Council crackdown on tax dodgers

Thousands of people who fail to pay their council tax are being targeted in a no nonsense crack down across Waveney, with many facing the very real threat of jail.

Thousands of people who fail to pay their council tax are being targeted in a crackdown across Waveney, with many facing the very real threat of jail.

The purge comes as Waveney District Council grapples to turn around its poor-performing tax collection service, which was slammed by local govern-ment watchdog the Audit Commission.

Figures obtained by the EDP show that during the past year, 4,564 court summonses have been issued for unpaid bills totalling nearly £1.8m.

The authority's hardline tactics have also seen officers actively pursue debts from just £2 as it tries to drive down its total council tax backlog of £3.6m.

Revenues and benefits manager Leigh Butler said the current high level of activity was "abnormal" and followed a low collection rate the previous year.

He said: "If people wilfully refuse to pay, then the magistrates will commit them to prison, but they will suspend this action on the basis that taxpayers enter into a payment agreement so we can get these debts paid.

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"If they don't pay, then they will be put in a position where there is no choice but to commit them to prison."

The shock of facing jail time would appear to be paying dividends as Mr Butler said he was unaware of anyone being sent to prison during this period.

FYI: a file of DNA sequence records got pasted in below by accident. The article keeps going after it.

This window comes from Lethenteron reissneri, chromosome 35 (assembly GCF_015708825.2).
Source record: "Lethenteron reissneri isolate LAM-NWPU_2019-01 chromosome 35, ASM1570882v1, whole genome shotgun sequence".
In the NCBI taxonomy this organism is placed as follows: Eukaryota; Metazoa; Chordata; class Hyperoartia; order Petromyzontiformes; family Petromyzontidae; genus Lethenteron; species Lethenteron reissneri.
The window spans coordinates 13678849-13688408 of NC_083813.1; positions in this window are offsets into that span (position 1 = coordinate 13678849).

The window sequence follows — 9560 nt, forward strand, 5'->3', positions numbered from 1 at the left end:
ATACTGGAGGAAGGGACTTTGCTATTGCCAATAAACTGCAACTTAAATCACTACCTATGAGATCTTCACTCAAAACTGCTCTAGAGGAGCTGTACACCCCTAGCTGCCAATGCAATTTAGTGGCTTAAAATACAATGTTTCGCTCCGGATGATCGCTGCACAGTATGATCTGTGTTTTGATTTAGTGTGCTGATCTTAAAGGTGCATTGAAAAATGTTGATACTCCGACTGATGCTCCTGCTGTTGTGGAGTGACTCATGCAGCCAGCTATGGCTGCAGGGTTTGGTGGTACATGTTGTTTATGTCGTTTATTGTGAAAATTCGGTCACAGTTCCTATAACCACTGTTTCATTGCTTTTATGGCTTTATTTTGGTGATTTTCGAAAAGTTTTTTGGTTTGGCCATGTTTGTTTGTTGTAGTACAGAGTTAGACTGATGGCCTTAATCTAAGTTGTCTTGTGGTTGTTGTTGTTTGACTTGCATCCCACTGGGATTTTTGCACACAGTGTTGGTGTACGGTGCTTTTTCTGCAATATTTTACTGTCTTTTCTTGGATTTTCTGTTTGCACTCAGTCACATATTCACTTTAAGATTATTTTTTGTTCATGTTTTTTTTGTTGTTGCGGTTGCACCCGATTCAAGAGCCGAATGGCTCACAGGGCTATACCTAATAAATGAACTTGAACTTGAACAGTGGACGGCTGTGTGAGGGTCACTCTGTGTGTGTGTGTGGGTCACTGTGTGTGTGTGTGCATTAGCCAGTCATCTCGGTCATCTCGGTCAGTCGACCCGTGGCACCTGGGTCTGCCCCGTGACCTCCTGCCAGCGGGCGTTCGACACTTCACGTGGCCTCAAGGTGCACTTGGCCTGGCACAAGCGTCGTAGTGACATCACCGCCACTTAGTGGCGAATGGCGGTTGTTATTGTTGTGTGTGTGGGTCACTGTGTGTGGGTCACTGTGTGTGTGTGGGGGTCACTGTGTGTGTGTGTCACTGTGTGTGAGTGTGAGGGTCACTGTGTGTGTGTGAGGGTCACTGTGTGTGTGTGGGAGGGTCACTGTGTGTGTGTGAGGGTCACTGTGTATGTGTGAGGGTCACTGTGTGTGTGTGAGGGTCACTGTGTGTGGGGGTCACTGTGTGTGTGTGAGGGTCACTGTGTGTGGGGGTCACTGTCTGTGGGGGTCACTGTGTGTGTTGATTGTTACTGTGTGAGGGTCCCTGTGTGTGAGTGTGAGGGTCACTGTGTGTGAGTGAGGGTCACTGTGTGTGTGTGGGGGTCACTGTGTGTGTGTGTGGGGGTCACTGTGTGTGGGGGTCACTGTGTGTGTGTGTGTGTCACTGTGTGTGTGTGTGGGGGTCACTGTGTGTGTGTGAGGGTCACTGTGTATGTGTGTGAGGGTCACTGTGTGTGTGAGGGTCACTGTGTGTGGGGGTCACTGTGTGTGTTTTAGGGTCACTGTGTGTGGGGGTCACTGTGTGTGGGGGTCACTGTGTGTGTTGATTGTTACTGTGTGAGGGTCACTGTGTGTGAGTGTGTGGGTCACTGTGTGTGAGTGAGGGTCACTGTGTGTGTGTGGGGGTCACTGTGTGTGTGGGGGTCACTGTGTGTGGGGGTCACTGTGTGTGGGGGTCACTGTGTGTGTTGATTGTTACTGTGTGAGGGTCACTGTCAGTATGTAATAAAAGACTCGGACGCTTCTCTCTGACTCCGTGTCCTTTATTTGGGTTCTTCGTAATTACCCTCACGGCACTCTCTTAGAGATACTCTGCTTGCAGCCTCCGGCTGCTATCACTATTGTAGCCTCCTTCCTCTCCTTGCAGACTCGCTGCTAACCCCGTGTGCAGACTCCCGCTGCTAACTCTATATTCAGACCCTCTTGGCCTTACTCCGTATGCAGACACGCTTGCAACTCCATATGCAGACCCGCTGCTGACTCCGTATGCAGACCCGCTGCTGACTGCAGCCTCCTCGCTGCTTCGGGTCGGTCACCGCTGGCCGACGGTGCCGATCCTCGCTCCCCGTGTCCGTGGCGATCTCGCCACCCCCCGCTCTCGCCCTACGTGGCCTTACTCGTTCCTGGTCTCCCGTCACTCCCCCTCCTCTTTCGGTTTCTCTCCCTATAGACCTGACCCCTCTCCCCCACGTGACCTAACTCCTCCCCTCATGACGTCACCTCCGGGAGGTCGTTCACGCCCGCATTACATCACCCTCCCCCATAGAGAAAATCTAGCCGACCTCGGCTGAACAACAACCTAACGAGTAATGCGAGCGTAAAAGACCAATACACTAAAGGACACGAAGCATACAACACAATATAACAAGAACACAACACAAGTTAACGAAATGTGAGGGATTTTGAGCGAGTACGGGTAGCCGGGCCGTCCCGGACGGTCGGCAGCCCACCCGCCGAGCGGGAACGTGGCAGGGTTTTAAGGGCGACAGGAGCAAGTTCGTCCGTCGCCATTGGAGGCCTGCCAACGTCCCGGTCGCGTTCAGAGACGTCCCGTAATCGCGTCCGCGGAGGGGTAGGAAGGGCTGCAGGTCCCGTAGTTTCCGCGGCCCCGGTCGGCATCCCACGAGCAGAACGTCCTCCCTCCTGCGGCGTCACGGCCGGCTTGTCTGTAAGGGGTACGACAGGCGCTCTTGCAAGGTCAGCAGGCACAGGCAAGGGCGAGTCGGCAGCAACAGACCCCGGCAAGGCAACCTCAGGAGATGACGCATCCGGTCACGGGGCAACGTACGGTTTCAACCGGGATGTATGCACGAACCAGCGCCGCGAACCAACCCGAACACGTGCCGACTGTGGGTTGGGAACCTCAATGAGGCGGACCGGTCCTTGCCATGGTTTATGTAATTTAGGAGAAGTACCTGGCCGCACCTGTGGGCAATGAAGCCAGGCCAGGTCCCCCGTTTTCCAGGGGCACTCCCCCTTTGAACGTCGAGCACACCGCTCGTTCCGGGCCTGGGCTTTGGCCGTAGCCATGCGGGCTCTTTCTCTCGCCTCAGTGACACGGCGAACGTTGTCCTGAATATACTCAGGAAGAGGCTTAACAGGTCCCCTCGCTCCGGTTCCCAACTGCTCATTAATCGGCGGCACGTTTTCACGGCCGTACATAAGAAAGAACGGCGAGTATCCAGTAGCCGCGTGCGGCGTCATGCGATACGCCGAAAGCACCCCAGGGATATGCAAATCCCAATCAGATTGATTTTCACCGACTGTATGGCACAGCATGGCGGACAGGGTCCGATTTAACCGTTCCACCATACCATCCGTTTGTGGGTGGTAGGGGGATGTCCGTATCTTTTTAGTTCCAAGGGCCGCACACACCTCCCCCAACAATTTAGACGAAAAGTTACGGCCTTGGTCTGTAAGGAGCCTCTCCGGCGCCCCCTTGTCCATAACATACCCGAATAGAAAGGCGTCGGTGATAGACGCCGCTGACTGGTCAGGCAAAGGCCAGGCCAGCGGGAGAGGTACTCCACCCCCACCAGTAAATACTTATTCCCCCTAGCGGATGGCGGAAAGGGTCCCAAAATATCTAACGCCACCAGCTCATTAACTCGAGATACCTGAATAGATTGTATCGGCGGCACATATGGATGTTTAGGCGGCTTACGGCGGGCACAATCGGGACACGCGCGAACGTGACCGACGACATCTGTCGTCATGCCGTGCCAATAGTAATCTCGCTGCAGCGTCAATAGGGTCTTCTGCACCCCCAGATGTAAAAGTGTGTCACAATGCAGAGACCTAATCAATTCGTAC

However, the purge is to continue, with the council booking regular slots at Lowestoft Magistrates' Court over the next few months to hear the cases of persistent debtors.

During the past year, the council has also issued 5,523 reminder notices for nearly £1.6m of debts and 5,963 final notices for just short of £2m in unpaid taxes.

Mr Butler, who joined Waveney last year, said while the decision to collect debts from £2 may appear drastic, the fact the district had about 55,000 households meant the figures could soon add up.

He added: "We are catching up with people who have not been paying their tax. We are collecting debt from £2 and upwards, which is something this council hasn't done before. The trouble is the debt then becomes £20 or £30 and then another £30.

"We get criticised by the people who are paying their taxes if they feel we are not collecting from people who aren't paying.

"It's about getting the message across and the message is that council tax has to be paid on the first of every month and people can't just pay it when they feel like it."

Council tax debtors will be charged costs of at least £40 for the issue of a summons, but can stop proceedings by paying up before their case comes to court.

Mr Butler stressed that prison was a last resort and that anyone struggling to pay their bill should contact the council as soon as possible to avoid the need for formal action.